In order to see just how far it could push Android users before they would abandon its social media platform, Facebook broke its own Android app on purpose, in some cases causing it to send users errors for a number of hours. It sounds insane, but according to new reports from The Information, this unorthodox experiment actually happened.
It’s unclear what region the tests took place in or how many users were affected, but the results are resoundingly clear: users were actually willing to sit through multiple errors. Regardless of how long Facebook’s Android app remained unstable, people still eventually returned to the platform.
These tests were reportedly part of an effort by Facebook to prepare for a conflict with Google that could end with the company’s apps taken off the Google Play Store. Even though Facebook is the largest app developer on Android, the company poses a monumental threat to Google’s business and in various ways, the two companies are direct competitors.
Because Facebook’s presence is so significant, the social media platform could create its own independent app store designed to compete directly with the Play Store. The biggest issues for Facebook, if the company were to adopt this approach, would be getting users to download a new version of its app. If the Android version of Facebook crashes frequently, this gives users an incentive to download a new app from Facebook’s hypothetical app store.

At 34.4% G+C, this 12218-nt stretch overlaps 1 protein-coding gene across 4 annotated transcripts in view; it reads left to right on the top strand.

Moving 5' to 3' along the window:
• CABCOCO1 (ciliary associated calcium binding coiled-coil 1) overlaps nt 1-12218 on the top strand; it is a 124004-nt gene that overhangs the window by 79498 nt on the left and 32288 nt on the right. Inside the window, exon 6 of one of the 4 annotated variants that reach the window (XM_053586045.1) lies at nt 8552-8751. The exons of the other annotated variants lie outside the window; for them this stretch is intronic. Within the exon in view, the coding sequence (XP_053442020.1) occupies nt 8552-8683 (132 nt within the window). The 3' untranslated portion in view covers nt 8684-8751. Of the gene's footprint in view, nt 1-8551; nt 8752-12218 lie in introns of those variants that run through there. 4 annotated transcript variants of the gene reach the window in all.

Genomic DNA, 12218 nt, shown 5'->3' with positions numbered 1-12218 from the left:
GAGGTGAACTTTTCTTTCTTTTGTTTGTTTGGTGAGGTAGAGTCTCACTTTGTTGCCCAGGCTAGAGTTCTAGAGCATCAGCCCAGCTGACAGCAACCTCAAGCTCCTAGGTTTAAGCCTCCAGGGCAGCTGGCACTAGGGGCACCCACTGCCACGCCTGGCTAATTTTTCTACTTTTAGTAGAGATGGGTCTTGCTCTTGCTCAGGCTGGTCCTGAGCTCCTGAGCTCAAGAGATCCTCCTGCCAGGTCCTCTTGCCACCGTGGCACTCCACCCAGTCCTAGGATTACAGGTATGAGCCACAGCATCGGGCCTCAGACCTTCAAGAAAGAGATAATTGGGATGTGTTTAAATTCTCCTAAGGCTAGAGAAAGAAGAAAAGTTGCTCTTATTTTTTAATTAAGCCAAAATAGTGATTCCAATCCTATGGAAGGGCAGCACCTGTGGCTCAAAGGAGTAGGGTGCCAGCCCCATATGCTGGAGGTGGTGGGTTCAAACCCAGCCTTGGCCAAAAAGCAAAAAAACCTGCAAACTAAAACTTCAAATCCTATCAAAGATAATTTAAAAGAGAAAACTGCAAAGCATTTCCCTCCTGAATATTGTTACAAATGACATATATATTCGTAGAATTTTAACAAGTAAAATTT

While this move is unlikely to happen at any point in the near future, it seems Facebook is weighing its options and is considering an app store war with Google as an eventual possibility.
This is the type of experimental strategy only an enormous company like Facebook could pull of. Imagine if a restaurant intentionally served horrible steak just to see if customers would still come back? It would just never happen.
In the past Facebook has experimented with created apps that are deeply imbedded into Android’s core functionality. Apps like a dedicated Android Facebook phone and app launcher were both unsuccessful.